Hit the Deck

Star Trek’s big 2023 crossover will completely redefine two popular characters

Lower Decks Season 3 is upon us. But, Tawny Newsome says Ensign Beck Mariner is just getting started.

Paramount/CBS

When Beckett Mariner visits the USS Enterprise NCC-1701, she’s going to break some stuff.

Although the crossover between two Star Trek shows — Strange New Worlds and Lower Decks — won’t drop until sometime in 2023, behind the scenes, those worlds have already collided. “I broke a lot of things,” actress Tawny Newsome tells Inverse. “I kept flipping switches because I believed everything was real. But sometimes it’s just cardboard or plywood... I was so giddy.”

Ahead of the launch of Lower Decks Season 3 (now streaming on Paramount+), Inverse caught up with Newsome to get the non-spoiler-y scoop on the Strange New Worlds crossover — plus, why she hopes Lower Decks Season 3 can inspire people in a way no other Trek show can. Spoilers ahead for Lower Decks Season 3, Episode 1, “Grounded.”

Although it was a brand-new and very risky Star Trek show back in 2020, the lighter, self-reflective tone of Lower Decks is suddenly all over the Trek franchise. In fact, if some fans detect a bit of Lower Decks flavor in Strange New World right now, there’s a reason for that. Lower Decks showrunner McMahan tells Inverse that he “punched up” a few of the scripts for Strange New Worlds, including “Spock Amok.”

Still, Newsome is quick to point out that none of the current Trek renaissance would be happening if it weren’t for Star Trek: Discovery back in 2017. “That’s like our modern mother, you know?” Newsome says. “That created the blueprint. But, I do think Lower Decks could have primed people a bit for Prodigy. I do think there’s a baton-passing every time a new Star Trek series comes out. For that moment, we all get to be the best one.”

Mariner (Tawny Newsome) and Boimler (Jack Quaid) in Lower Decks Season 3.CBS/Paramount+

As a massive fan of all versions of Star Trek, Newsome admits that making the switch from animated to live-action Star Trek for the upcoming Strange New Worlds crossover was the fulfillment of a lifelong dream.

“I was so excited to go to work every day,” Newsome says. “I was like bursting out of my skin to get to work with Jonathan Frakes. Everyone knows I'm a big Star Trek fan, and my good friend Jack [Quaid], put his hand on my shoulder the first day of filming and said, ‘How is this for you? This is pretty great. Right?’ I was grinning from ear to ear.”

To be clear, the upcoming crossover will somehow feature Boimler (Quaid) and Mariner (Newsome) crossing over from their animated series to the live-action series of Strange New Worlds. Fans have been hoping for a long time that some sort of live-action Lower Decks could happen, and Newsome even teased earlier this year that she was “on the case.” Now, it’s coming!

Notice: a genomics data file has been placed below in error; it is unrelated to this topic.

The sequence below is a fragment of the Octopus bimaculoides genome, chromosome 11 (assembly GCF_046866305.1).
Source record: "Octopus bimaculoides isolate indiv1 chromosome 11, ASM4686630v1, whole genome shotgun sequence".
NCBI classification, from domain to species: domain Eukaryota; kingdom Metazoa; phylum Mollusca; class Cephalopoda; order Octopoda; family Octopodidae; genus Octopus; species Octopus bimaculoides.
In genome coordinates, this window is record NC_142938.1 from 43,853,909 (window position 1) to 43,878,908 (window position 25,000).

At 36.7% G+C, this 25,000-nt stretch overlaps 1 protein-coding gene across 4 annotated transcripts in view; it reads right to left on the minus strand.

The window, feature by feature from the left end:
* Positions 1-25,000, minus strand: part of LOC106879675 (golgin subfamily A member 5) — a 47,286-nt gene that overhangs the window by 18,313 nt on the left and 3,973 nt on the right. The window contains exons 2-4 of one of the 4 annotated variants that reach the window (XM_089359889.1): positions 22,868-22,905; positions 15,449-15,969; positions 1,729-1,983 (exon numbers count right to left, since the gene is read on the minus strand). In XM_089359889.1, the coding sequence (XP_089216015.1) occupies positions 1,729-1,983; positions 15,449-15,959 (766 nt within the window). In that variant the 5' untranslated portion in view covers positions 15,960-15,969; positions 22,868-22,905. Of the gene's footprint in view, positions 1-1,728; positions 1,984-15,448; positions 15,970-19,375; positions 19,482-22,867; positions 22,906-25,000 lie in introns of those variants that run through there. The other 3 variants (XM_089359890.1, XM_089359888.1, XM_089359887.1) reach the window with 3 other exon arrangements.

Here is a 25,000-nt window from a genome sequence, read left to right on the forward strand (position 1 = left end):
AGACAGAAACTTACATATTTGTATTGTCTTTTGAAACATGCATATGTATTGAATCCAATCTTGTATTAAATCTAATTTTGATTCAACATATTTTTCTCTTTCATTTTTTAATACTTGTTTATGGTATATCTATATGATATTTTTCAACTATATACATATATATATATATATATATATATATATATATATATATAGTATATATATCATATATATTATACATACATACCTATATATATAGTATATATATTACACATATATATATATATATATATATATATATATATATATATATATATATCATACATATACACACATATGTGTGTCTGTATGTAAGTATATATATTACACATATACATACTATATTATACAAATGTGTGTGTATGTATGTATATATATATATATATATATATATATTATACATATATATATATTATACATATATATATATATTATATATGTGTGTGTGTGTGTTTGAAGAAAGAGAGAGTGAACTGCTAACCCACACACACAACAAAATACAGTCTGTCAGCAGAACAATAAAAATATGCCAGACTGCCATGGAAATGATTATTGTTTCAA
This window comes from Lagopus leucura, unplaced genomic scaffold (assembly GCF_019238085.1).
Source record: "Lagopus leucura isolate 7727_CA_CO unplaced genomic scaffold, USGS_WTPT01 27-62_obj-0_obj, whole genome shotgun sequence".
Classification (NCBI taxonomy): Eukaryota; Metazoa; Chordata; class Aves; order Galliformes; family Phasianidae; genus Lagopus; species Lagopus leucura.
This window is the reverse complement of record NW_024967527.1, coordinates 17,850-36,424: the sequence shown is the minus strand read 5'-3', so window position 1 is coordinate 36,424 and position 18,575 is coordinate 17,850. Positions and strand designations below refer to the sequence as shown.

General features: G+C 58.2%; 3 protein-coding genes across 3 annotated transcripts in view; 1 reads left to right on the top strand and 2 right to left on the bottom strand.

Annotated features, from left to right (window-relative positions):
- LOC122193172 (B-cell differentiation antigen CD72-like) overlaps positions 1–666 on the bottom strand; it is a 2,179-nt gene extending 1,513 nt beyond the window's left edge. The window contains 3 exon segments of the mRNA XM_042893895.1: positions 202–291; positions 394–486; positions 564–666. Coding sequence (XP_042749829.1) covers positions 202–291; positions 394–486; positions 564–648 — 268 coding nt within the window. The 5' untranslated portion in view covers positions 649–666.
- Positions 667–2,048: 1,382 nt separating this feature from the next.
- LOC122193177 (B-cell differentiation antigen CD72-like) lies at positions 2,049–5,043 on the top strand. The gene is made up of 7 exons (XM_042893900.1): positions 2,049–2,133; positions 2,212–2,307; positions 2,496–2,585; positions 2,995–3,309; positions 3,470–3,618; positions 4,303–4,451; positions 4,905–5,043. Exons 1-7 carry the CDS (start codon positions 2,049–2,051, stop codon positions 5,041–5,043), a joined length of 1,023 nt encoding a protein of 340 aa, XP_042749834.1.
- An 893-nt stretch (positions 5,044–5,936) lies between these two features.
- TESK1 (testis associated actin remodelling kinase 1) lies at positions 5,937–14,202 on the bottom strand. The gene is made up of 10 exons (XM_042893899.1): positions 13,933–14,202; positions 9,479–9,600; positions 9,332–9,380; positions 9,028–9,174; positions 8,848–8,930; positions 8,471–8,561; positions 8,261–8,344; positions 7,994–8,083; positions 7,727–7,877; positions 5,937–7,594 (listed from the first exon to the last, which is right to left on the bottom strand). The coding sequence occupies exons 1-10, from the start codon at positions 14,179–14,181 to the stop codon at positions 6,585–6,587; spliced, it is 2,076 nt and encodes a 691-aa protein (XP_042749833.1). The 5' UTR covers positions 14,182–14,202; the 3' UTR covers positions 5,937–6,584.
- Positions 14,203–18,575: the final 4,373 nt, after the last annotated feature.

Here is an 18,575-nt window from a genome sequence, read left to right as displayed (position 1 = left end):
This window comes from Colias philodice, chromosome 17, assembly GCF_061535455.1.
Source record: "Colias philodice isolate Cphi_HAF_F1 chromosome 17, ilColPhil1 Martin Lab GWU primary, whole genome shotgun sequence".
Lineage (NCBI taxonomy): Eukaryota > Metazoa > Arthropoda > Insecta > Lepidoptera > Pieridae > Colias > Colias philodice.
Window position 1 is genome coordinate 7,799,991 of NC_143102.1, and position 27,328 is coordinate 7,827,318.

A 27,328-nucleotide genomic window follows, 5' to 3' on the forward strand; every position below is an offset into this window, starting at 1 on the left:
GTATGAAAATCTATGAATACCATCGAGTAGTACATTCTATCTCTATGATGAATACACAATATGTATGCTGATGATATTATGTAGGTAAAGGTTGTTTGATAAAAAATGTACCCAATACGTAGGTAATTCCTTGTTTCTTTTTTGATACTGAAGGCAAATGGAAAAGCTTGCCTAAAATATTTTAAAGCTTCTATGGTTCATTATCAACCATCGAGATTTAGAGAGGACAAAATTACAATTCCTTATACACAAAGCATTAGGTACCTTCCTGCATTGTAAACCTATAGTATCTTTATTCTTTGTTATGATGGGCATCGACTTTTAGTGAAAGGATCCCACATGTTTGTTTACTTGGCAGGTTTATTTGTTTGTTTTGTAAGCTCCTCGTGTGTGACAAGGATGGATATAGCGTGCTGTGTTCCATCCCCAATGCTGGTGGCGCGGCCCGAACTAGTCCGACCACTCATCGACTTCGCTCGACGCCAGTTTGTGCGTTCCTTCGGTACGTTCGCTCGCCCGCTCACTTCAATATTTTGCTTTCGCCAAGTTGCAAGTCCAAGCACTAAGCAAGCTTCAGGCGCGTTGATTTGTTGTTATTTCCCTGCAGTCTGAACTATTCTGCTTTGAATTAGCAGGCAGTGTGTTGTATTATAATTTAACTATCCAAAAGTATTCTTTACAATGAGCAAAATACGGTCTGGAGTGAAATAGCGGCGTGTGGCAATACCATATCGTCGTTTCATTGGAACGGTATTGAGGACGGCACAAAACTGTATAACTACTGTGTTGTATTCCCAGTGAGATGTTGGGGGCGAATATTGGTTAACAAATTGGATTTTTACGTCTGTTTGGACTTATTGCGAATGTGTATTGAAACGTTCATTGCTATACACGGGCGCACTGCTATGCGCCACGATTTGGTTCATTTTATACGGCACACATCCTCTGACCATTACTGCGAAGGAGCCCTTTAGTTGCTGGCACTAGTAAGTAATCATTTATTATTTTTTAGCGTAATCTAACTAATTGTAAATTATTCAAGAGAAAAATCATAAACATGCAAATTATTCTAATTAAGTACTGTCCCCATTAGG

Newsome confirms she and Jack Quaid were in uniform for the filming, something which Quaid echoed in an interview with Entertainment Weekly. Exactly how Boimler and Mariner will cross not only time periods but also animated forms is unclear so far, and Newsome isn't about to spoil any of it. All she will reveal is that the behind-the-scenes action might be as good as whatever was actually filmed.

“I was kind of never out of character,” Newsome says of the Strange New Worlds experience. “Chrissy Chong and I went out to a pizza restaurant at one point and were dancing on tables. I had an instant bond with Celia [Rose Gooding] and we had so much Gatorade at one point that we were just spinning around on chairs, just high on sugar. The world needs to see all the behind-the-scenes stuff from that shoot.”

Tawny Newsome and Jack Quaid crash the Strange New Worlds panel at San Diego Comic-Con 2022, as Celia Rose Gooding and Paul Wesley look on.Kevin Winter/Getty Images Entertainment/Getty Images

Since 2020, Tawny Newsome has spearheaded a very unique kind of Star Trek series, one which focuses on character archetypes that have perhaps been mistreated or undervalued in other iterations of the franchise. By now, hardcore fans know the pitch for Star Trek: Lower Decks; it’s a series that follows the misadventures of Starfleet’s underdogs, the low-ranking Ensigns who often do the dirty work, serving on a starship, the USS Cerritos, that is very much not the flagship of Starfleet.

“It’s a celebration of the hyper-competent but under-celebrated,” Newsome explains. “Starfleet is the best of the best. But what if you’re not part of that upper echelon? What if you’re just the best?” This is to say that Lower Decks isn’t really about lovable losers but, instead, an honest and forgiving look at what life would be like for extremely relatable people who just happen to live in Star Trek’s aspirational future.

In the premiere of Season 3, the lower deckers engage in the daring planned rescue of Captain Freeman, only to learn that a much more component and complex plan was happening all along — knowledge of it was simply above their pay grade. Newsome hopes this kind of down-to-Earth take on space adventures might be a balm for audience members feeling burnt-out from trying too damn hard.

“I think the last two years have been really hard,” Newsome says. “Suddenly, a lot of people have gone into like a hyperdrive: I need to finish my script, or workout, or turn myself into a new person. I just think about that pressure for me, personally. That can be damaging when it’s not moderated. If our show can let some people relax a little bit, and just be the best that they are and not the best of the best, I think that would be a huge win.”

Star Trek: Lower Decks Season 3 airs new episodes on Paramount+ on Thursdays.

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